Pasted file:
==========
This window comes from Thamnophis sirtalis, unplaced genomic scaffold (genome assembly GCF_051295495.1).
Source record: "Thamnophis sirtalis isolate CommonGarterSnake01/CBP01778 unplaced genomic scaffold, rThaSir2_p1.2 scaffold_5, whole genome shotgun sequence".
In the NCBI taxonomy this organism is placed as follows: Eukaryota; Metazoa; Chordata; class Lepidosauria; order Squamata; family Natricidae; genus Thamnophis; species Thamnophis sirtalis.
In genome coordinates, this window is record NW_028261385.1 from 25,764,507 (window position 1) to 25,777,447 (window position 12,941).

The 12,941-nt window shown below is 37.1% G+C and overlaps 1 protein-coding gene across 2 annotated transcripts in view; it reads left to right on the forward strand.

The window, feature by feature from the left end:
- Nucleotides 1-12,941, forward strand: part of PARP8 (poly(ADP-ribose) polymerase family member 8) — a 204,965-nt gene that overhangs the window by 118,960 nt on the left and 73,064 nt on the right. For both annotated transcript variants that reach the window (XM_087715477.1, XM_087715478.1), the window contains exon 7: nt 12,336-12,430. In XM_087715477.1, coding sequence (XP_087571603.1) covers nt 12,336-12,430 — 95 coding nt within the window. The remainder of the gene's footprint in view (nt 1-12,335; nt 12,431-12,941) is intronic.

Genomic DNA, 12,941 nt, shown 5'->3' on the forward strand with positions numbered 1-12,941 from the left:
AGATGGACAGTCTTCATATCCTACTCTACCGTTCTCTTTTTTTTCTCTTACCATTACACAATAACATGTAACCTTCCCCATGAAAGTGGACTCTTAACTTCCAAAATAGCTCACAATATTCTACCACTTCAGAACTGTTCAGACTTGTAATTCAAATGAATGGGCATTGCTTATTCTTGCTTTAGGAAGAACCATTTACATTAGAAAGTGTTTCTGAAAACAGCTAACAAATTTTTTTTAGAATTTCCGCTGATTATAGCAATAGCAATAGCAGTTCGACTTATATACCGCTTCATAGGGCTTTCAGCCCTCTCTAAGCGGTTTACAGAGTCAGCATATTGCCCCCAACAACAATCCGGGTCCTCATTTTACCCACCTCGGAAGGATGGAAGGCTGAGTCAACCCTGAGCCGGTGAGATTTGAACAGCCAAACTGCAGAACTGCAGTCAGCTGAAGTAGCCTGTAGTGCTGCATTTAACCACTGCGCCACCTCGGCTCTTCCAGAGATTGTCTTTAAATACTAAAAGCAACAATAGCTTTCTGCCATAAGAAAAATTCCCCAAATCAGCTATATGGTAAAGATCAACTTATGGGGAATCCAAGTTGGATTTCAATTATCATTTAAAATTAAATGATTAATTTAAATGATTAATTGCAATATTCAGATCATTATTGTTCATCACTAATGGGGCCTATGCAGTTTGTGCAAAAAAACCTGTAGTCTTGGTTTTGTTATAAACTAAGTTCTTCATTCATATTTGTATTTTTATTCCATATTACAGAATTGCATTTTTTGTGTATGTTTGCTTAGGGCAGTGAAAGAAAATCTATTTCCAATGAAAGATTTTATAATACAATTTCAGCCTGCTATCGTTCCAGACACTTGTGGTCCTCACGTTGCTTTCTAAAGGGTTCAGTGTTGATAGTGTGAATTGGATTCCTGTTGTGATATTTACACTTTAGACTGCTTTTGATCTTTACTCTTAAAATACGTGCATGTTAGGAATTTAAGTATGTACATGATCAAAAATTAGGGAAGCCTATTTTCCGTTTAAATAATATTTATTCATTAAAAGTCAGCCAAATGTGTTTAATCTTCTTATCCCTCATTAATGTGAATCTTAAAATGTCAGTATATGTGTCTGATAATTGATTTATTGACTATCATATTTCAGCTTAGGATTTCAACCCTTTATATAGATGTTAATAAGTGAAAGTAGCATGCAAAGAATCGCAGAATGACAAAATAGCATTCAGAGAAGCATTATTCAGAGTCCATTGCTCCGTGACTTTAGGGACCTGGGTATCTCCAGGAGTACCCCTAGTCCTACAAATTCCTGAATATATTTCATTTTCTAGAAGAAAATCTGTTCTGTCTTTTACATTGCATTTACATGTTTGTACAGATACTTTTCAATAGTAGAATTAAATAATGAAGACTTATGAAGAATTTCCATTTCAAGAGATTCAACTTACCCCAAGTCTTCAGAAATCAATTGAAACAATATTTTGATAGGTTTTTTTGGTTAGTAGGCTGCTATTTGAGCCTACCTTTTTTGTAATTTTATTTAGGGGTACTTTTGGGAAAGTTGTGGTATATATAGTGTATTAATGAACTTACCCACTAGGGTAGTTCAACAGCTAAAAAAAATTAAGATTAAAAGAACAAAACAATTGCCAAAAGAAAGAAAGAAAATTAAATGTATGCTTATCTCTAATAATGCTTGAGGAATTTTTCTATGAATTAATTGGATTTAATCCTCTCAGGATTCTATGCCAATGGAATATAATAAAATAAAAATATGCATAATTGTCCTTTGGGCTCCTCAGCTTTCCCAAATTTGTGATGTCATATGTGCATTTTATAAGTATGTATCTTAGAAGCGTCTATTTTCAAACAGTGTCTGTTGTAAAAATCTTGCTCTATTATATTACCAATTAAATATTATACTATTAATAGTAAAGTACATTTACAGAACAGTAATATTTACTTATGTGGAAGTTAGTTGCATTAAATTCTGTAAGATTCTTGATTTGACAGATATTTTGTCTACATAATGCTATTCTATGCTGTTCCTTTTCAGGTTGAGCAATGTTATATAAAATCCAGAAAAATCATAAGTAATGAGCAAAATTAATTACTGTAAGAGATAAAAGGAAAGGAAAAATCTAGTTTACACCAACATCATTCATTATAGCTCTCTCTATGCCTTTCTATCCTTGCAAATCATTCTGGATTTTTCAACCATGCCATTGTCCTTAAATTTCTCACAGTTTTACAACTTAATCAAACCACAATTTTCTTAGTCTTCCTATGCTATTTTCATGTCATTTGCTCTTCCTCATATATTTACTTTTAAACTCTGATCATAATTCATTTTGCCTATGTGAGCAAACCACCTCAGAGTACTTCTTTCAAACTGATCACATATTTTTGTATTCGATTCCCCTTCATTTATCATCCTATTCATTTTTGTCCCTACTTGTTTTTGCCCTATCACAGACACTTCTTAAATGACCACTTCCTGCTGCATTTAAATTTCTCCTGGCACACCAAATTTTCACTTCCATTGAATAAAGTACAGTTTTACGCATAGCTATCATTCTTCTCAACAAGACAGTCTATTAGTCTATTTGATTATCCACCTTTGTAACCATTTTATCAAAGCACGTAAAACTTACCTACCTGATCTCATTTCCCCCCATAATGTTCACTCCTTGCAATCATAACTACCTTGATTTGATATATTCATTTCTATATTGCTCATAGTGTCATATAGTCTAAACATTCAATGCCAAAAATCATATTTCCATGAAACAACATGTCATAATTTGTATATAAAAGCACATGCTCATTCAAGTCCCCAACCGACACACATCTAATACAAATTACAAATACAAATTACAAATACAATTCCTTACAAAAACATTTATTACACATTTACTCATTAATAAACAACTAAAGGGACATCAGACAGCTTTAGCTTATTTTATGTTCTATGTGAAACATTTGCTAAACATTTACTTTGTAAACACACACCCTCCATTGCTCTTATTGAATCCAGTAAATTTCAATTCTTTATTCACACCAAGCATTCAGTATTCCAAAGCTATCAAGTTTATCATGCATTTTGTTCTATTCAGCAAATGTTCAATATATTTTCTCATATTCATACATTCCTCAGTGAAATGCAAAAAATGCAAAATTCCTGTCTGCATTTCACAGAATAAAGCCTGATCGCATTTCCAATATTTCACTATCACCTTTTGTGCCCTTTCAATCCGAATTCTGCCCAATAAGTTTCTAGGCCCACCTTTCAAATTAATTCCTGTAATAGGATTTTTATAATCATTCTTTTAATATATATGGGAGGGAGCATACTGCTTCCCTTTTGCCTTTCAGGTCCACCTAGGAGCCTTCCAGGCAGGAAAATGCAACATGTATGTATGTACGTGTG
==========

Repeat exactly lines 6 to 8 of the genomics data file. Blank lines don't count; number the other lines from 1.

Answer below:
The window, feature by feature from the left end:
- Nucleotides 1-12,941, forward strand: part of PARP8 (poly(ADP-ribose) polymerase family member 8) — a 204,965-nt gene that overhangs the window by 118,960 nt on the left and 73,064 nt on the right. For both annotated transcript variants that reach the window (XM_087715477.1, XM_087715478.1), the window contains exon 7: nt 12,336-12,430. In XM_087715477.1, coding sequence (XP_087571603.1) covers nt 12,336-12,430 — 95 coding nt within the window. The remainder of the gene's footprint in view (nt 1-12,335; nt 12,431-12,941) is intronic.

Genomic DNA, 12,941 nt, shown 5'->3' on the forward strand with positions numbered 1-12,941 from the left: